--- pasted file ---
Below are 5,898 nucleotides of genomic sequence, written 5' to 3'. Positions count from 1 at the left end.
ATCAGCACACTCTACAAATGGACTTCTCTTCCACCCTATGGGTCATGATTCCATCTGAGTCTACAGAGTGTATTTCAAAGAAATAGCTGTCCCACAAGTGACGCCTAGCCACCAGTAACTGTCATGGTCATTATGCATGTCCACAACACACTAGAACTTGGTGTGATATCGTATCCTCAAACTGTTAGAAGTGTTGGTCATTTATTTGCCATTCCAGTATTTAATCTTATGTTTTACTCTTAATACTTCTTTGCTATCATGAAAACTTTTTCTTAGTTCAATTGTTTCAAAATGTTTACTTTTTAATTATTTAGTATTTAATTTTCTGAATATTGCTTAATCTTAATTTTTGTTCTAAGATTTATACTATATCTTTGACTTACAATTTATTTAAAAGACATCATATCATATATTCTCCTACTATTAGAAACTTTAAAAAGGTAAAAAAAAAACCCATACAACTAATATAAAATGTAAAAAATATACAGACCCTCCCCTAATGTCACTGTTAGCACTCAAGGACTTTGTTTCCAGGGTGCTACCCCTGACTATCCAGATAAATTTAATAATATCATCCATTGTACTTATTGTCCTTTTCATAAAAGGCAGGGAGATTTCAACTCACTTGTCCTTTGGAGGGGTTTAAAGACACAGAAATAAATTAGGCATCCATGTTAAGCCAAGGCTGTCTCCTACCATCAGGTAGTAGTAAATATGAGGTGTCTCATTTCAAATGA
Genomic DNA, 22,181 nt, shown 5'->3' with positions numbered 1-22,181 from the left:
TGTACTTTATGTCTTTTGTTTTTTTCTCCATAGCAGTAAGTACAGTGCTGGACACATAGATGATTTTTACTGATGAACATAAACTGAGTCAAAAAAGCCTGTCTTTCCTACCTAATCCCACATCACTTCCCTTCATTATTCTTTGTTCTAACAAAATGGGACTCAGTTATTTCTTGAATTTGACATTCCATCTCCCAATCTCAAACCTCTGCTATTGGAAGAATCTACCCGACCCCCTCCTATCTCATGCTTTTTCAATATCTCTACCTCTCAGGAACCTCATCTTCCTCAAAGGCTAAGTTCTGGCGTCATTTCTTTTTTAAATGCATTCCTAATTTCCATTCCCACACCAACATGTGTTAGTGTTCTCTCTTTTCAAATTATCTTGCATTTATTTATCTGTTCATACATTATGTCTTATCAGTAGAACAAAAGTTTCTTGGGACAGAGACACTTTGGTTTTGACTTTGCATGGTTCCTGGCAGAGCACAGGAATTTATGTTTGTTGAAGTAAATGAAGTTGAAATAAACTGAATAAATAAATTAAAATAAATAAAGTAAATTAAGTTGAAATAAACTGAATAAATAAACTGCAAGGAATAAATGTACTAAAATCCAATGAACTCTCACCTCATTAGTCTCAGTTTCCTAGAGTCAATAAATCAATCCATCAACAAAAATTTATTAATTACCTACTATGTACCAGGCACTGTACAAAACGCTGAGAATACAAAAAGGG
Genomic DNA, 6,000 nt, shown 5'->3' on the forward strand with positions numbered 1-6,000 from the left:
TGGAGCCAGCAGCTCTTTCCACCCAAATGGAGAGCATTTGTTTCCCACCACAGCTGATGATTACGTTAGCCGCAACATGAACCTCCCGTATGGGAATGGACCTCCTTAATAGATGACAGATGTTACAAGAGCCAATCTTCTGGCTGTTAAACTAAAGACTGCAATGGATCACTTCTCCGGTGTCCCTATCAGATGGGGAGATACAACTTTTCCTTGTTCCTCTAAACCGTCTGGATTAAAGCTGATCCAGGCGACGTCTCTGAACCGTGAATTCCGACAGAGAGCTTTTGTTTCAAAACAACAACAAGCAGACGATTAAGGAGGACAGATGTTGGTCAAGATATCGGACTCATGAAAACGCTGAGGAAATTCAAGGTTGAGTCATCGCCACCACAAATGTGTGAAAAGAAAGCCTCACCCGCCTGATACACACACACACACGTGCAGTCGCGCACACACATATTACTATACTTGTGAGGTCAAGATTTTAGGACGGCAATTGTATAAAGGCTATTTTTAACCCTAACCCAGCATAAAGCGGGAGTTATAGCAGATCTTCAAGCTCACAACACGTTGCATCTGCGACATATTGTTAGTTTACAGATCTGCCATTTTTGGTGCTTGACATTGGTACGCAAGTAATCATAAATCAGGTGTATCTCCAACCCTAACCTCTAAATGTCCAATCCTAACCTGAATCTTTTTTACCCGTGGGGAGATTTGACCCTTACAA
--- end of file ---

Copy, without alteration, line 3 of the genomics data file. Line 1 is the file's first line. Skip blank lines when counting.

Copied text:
Genomic DNA, 22,181 nt, shown 5'->3' with positions numbered 1-22,181 from the left: